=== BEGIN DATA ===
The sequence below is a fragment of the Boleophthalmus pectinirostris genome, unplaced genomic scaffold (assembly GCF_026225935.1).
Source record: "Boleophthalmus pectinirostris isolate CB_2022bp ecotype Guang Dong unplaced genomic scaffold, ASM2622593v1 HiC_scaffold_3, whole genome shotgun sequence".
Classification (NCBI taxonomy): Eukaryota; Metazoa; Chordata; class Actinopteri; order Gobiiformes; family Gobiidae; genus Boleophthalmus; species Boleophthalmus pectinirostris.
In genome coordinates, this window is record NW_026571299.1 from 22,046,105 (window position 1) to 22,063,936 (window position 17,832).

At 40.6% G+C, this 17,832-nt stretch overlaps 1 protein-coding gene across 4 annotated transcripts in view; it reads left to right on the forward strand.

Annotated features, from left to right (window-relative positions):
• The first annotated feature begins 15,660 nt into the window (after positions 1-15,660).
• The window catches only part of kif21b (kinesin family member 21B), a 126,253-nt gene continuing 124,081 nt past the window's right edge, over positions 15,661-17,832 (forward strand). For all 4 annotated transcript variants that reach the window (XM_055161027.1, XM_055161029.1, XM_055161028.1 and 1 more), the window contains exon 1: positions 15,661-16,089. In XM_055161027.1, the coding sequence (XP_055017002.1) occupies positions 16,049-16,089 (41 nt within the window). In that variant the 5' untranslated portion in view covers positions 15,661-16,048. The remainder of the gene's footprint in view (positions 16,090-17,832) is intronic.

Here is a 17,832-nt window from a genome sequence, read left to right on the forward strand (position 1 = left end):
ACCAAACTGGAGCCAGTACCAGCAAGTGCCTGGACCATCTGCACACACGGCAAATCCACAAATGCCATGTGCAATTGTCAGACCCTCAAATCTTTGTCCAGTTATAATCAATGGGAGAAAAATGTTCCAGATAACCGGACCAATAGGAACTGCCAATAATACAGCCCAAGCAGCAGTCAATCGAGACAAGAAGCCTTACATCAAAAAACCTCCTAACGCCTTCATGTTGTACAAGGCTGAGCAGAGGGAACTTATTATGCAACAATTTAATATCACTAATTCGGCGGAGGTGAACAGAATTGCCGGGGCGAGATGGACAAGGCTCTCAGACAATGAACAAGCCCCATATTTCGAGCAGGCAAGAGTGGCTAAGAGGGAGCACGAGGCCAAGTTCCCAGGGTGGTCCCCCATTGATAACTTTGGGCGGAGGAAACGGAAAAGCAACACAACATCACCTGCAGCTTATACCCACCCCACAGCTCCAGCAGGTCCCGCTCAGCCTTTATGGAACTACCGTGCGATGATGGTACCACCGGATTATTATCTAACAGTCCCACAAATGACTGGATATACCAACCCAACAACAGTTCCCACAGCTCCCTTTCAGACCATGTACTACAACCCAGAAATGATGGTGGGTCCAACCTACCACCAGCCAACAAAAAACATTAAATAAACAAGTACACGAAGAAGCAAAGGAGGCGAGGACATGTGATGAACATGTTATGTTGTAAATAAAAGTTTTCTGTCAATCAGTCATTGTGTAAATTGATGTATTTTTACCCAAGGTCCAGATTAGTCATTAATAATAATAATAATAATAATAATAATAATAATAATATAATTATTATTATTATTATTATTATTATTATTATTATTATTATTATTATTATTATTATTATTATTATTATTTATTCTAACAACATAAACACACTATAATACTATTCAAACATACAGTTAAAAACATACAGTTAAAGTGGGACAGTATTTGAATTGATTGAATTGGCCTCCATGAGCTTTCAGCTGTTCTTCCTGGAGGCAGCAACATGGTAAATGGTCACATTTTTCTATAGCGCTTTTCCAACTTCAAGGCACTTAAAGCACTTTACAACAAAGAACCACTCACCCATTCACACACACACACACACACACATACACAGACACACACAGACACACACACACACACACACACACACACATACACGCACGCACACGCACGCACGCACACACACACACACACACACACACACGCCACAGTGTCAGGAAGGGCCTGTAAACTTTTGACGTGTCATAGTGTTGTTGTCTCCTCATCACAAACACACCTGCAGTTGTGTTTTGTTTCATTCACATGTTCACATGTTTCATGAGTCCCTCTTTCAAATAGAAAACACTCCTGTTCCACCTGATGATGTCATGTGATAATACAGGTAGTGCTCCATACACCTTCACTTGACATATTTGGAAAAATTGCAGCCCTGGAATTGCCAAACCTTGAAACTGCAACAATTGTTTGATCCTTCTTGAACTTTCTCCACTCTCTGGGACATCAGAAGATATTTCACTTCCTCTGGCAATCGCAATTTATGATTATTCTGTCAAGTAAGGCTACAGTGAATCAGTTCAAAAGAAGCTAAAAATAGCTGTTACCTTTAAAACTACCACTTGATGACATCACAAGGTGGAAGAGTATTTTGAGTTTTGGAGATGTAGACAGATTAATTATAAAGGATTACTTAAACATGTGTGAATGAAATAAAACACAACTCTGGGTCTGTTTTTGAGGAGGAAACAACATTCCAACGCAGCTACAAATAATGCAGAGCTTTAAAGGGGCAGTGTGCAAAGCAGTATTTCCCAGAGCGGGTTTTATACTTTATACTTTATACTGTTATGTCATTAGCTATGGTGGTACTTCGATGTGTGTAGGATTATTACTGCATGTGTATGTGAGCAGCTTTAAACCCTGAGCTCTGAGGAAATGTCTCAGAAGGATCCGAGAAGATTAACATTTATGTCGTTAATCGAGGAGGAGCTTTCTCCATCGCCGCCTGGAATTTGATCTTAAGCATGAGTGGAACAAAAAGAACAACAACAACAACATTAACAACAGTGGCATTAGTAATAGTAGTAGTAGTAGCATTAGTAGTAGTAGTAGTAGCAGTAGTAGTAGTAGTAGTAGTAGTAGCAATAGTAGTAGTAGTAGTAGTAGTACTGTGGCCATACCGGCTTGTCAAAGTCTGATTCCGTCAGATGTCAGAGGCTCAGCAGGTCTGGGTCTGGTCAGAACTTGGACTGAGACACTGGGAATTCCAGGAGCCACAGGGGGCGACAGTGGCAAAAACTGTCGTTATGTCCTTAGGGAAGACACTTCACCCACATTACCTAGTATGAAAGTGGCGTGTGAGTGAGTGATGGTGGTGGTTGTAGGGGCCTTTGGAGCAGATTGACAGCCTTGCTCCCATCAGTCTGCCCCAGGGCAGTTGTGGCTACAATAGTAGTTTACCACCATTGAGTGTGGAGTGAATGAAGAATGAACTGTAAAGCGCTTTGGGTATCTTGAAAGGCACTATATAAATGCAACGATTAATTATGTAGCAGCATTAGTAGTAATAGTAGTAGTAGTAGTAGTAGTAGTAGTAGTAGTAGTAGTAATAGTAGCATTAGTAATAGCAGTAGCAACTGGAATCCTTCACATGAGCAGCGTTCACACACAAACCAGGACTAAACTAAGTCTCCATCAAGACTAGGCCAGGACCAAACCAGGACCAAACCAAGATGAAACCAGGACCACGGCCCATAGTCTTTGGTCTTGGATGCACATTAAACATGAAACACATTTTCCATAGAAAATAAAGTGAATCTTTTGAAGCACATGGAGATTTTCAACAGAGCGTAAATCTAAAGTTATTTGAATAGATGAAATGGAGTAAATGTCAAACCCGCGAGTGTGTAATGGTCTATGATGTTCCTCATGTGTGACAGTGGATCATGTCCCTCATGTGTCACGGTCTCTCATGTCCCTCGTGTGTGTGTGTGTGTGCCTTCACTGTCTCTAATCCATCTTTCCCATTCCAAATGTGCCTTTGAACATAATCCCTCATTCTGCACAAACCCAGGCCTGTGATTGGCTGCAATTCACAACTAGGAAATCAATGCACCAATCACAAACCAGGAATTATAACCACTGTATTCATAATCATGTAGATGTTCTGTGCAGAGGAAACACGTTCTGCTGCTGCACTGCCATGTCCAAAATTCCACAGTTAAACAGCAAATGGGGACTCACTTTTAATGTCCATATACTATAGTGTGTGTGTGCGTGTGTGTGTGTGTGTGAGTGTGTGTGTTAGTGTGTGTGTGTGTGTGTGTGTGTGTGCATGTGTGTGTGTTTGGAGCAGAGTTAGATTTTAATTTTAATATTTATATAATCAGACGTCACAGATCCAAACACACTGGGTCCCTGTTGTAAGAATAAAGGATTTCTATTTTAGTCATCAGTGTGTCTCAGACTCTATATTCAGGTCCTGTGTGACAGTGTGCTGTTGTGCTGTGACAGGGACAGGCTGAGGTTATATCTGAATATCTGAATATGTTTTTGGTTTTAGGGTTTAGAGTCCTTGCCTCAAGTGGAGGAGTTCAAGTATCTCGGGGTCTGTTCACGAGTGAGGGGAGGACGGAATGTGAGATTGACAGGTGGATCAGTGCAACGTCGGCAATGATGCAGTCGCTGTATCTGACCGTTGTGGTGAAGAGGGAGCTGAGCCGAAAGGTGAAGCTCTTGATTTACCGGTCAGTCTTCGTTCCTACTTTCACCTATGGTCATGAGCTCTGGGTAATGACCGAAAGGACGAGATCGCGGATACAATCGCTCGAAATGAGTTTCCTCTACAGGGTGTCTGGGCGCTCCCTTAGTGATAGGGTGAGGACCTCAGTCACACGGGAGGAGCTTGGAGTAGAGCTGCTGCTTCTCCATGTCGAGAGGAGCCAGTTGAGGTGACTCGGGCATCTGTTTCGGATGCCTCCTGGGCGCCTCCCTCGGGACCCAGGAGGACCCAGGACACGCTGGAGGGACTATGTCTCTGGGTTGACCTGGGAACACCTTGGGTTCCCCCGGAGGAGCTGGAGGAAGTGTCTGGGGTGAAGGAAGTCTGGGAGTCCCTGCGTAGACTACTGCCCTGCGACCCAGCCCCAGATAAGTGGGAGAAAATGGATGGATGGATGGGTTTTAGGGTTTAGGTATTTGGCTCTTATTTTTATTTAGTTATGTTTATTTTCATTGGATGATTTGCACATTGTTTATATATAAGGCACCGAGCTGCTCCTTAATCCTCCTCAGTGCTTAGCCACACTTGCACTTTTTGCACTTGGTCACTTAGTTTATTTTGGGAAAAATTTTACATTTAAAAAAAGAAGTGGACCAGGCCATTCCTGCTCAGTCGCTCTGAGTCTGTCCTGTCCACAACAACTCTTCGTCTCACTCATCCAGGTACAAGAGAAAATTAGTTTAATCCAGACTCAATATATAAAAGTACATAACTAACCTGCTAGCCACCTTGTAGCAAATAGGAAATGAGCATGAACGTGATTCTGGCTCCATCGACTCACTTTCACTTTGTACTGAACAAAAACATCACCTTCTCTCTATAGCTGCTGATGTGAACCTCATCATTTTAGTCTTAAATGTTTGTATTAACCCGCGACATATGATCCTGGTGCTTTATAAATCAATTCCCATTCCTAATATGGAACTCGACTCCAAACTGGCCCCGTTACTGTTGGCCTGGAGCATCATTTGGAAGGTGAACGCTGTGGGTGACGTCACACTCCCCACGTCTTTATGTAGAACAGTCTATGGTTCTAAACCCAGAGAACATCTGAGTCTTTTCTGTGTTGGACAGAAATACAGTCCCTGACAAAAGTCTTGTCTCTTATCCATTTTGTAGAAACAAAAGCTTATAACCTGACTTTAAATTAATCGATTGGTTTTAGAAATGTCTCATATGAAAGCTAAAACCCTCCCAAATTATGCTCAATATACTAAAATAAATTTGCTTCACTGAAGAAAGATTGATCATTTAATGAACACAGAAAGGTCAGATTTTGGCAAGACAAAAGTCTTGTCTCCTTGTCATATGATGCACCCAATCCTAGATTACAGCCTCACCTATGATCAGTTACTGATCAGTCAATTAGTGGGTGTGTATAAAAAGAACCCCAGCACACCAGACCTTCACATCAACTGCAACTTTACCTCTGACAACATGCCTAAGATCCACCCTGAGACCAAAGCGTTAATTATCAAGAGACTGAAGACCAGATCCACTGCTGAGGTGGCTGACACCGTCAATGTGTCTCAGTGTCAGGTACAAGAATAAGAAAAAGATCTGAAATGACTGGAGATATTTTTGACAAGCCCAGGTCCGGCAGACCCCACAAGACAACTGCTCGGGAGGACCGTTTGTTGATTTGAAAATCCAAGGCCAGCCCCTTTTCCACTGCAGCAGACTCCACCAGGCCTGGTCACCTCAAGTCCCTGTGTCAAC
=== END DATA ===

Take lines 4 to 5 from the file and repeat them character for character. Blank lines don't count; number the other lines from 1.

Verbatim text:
In genome coordinates, this window is record NW_026571299.1 from 22,046,105 (window position 1) to 22,063,936 (window position 17,832).

At 40.6% G+C, this 17,832-nt stretch overlaps 1 protein-coding gene across 4 annotated transcripts in view; it reads left to right on the forward strand.